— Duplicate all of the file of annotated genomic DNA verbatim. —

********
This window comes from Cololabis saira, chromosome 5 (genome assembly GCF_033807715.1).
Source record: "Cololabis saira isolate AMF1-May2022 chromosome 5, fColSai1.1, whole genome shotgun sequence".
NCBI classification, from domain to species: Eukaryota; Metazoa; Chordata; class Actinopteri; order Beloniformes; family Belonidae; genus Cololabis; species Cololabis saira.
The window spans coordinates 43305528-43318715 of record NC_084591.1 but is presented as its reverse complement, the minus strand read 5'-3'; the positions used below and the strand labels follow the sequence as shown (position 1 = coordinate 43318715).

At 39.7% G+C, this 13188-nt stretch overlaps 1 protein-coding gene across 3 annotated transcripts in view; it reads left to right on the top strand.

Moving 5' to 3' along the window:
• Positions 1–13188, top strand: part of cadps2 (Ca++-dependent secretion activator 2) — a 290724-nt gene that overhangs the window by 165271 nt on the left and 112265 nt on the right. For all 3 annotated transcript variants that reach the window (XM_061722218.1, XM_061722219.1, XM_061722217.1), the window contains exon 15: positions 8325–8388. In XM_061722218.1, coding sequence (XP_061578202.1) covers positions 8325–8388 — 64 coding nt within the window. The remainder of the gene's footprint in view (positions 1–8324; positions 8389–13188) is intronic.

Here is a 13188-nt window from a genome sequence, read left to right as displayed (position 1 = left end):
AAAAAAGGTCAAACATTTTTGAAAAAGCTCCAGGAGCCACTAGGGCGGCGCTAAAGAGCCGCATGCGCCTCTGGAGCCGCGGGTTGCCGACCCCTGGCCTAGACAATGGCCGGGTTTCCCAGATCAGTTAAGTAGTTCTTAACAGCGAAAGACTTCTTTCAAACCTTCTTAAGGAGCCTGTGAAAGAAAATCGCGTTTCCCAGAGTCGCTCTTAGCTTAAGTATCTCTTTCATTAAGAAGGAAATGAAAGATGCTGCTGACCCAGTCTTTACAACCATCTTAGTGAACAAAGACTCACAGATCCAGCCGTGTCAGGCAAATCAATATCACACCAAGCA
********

This window comes from Cololabis saira, chromosome 5 (genome assembly GCF_033807715.1).
Source record: "Cololabis saira isolate AMF1-May2022 chromosome 5, fColSai1.1, whole genome shotgun sequence".
NCBI classification, from domain to species: Eukaryota; Metazoa; Chordata; class Actinopteri; order Beloniformes; family Belonidae; genus Cololabis; species Cololabis saira.
The window spans coordinates 43305528-43318715 of record NC_084591.1 but is presented as its reverse complement, the minus strand read 5'-3'; the positions used below and the strand labels follow the sequence as shown (position 1 = coordinate 43318715).

At 39.7% G+C, this 13188-nt stretch overlaps 1 protein-coding gene across 3 annotated transcripts in view; it reads left to right on the top strand.

Moving 5' to 3' along the window:
• Positions 1–13188, top strand: part of cadps2 (Ca++-dependent secretion activator 2) — a 290724-nt gene that overhangs the window by 165271 nt on the left and 112265 nt on the right. For all 3 annotated transcript variants that reach the window (XM_061722218.1, XM_061722219.1, XM_061722217.1), the window contains exon 15: positions 8325–8388. In XM_061722218.1, coding sequence (XP_061578202.1) covers positions 8325–8388 — 64 coding nt within the window. The remainder of the gene's footprint in view (positions 1–8324; positions 8389–13188) is intronic.

Here is a 13188-nt window from a genome sequence, read left to right as displayed (position 1 = left end):
AAAAAAGGTCAAACATTTTTGAAAAAGCTCCAGGAGCCACTAGGGCGGCGCTAAAGAGCCGCATGCGCCTCTGGAGCCGCGGGTTGCCGACCCCTGGCCTAGACAATGGCCGGGTTTCCCAGATCAGTTAAGTAGTTCTTAACAGCGAAAGACTTCTTTCAAACCTTCTTAAGGAGCCTGTGAAAGAAAATCGCGTTTCCCAGAGTCGCTCTTAGCTTAAGTATCTCTTTCATTAAGAAGGAAATGAAAGATGCTGCTGACCCAGTCTTTACAACCATCTTAGTGAACAAAGACTCACAGATCCAGCCGTGTCAGGCAAATCAATATCACACCAAGCA